I agree with Emer the problem is cultural i.e. when the rapid acquisition of new skills is a priority and social business ends up addressing the nature personal and professional interaction at a fairly profound level, not many organisations are actively fostering e.g. a learning culture, the scope to iterate (and sometime fail) in public, or have a strong sense of a rallying and cohesive identity through which to develop social media and leadership skills and capabilities.

    The debate and conversation here is a great way to start opening up these opportunities. I hope many organisations take note of what you’ve started with this thread because the implications are tremendous.

    Yes it’s about he marketing messages being remarkable, the cultures that produce them have to support that, too.

  10. Great post and really interesting comments.

    One of the interesting things about this discourse is that it assumes a role for a professional team to mediate organisation’s relationships with the media. Now I’m a PR professional so I’m not going to write that role off in a hurry but surely it is useful to explore the possibility at least as a thought experiment.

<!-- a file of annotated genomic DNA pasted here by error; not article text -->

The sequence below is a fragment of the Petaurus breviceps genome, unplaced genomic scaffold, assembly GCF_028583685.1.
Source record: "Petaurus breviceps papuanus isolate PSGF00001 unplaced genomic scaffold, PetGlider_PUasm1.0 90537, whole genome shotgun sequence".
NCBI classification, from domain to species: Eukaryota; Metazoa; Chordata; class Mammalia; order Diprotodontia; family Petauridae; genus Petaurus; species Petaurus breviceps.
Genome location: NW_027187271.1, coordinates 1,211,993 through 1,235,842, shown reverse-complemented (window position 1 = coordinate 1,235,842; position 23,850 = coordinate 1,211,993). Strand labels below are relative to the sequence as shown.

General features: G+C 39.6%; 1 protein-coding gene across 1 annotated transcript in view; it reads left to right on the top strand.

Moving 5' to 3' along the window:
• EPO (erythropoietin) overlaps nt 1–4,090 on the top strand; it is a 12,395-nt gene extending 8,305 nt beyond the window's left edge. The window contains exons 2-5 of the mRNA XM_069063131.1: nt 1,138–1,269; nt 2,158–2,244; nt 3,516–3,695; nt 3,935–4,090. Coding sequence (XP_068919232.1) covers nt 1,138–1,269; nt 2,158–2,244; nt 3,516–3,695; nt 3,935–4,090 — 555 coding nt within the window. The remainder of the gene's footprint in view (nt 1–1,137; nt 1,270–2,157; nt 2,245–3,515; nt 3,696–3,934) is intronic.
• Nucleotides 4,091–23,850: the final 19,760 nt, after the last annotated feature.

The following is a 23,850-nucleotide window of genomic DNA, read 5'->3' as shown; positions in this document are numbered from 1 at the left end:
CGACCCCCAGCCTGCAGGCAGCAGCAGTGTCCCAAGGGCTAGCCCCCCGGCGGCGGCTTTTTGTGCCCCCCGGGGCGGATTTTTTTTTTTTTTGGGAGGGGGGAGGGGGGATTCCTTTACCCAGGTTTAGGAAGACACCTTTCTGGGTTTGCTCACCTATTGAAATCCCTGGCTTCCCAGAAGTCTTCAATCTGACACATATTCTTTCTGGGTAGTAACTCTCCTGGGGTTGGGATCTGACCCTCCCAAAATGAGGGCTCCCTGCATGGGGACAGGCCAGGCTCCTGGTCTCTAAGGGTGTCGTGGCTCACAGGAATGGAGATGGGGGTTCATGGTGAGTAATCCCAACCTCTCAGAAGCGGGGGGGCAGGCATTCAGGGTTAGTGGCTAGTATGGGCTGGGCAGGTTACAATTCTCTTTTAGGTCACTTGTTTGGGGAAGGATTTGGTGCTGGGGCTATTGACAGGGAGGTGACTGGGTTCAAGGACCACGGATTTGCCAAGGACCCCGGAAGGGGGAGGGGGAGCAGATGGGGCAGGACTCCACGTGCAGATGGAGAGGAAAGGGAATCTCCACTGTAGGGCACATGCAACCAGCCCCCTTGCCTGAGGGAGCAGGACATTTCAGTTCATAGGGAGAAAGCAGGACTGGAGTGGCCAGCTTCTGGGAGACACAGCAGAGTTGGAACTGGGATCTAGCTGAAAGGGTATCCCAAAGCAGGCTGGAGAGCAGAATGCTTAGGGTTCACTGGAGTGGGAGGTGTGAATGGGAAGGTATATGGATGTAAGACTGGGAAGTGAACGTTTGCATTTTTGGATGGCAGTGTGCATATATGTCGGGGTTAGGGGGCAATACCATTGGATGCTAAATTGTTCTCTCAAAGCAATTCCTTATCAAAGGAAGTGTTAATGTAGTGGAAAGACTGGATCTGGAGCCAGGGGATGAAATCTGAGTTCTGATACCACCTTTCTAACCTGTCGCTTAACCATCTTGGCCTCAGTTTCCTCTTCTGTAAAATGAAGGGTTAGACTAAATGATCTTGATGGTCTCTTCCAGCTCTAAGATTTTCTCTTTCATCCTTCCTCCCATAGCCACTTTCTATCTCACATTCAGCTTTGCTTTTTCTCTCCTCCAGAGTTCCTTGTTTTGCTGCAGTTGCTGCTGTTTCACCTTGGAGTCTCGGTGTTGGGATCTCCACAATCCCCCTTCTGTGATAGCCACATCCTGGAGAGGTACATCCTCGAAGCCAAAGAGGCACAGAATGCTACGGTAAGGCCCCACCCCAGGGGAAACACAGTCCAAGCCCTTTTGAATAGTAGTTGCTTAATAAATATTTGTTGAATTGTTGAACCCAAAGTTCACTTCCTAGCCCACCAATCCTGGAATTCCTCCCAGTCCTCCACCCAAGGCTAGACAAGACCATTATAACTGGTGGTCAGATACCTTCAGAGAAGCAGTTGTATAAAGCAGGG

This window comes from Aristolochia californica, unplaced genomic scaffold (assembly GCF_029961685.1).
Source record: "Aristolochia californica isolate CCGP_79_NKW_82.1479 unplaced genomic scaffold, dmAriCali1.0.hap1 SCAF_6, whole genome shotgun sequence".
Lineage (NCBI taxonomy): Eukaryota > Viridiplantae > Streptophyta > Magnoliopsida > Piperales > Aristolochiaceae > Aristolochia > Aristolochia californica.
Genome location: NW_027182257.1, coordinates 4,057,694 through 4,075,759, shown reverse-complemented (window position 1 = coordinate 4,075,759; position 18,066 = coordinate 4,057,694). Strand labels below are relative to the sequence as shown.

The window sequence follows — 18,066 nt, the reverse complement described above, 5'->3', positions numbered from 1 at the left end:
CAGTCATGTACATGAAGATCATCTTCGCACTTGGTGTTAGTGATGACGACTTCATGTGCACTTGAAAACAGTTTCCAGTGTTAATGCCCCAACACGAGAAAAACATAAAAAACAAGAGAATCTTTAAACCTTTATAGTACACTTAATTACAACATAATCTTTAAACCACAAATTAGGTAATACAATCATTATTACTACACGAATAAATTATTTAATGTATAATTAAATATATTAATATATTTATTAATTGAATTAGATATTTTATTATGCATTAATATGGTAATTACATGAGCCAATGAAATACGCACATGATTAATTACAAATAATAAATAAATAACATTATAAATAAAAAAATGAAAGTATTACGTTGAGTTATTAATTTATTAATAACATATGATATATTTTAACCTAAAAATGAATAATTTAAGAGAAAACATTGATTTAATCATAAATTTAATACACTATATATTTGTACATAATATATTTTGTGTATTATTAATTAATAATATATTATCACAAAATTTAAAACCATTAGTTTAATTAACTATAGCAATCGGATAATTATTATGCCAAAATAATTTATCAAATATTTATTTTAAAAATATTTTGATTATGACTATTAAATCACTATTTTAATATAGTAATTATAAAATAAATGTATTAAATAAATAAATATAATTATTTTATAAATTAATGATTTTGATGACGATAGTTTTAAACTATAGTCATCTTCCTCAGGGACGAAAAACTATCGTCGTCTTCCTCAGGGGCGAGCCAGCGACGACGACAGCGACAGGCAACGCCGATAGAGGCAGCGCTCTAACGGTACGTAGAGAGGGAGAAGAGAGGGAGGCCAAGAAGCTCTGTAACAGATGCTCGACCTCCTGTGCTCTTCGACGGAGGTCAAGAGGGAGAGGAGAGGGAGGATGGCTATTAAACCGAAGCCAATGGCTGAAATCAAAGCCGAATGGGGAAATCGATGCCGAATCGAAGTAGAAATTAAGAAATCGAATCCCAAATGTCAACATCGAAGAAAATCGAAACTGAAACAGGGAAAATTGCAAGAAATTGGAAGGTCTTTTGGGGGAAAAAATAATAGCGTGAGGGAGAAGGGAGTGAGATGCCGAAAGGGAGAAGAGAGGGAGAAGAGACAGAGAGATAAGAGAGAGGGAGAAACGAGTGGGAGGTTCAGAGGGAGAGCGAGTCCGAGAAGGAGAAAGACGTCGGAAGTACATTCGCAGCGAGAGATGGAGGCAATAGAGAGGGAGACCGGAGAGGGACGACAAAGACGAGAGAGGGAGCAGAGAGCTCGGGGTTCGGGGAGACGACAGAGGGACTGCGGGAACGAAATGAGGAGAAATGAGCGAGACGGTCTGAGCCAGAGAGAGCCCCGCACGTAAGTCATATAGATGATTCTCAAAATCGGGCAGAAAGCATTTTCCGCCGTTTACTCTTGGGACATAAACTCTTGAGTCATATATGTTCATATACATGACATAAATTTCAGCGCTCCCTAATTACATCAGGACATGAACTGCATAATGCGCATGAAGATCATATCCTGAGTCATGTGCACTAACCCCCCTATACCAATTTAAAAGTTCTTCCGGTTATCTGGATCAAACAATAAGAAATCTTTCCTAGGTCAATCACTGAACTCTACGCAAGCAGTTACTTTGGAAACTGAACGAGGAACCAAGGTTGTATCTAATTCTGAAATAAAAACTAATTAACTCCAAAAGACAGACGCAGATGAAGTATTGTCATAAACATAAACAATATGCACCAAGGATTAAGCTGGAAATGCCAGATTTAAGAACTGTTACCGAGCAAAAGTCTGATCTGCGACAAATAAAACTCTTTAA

If you were building a brand new organisation would you necessarily include a press office? And if you did how would you expect that service to enhance to deliver improved outcomes?

    My view is that if you were starting with a blank sheet of paper you would create a team at the heart of the organisation to provide leadership around communication issues, to inspire and support staff within the organisation, to provide counsel to senior decision makers but not to directly mediate between the organisation and stakeholders.

    And, in my fantasy world, that team would be multi-skilled and certainly would have a set of skills around digital tech.

    I can’t foresee a medium-term scenario in which a traditional press office remains viable.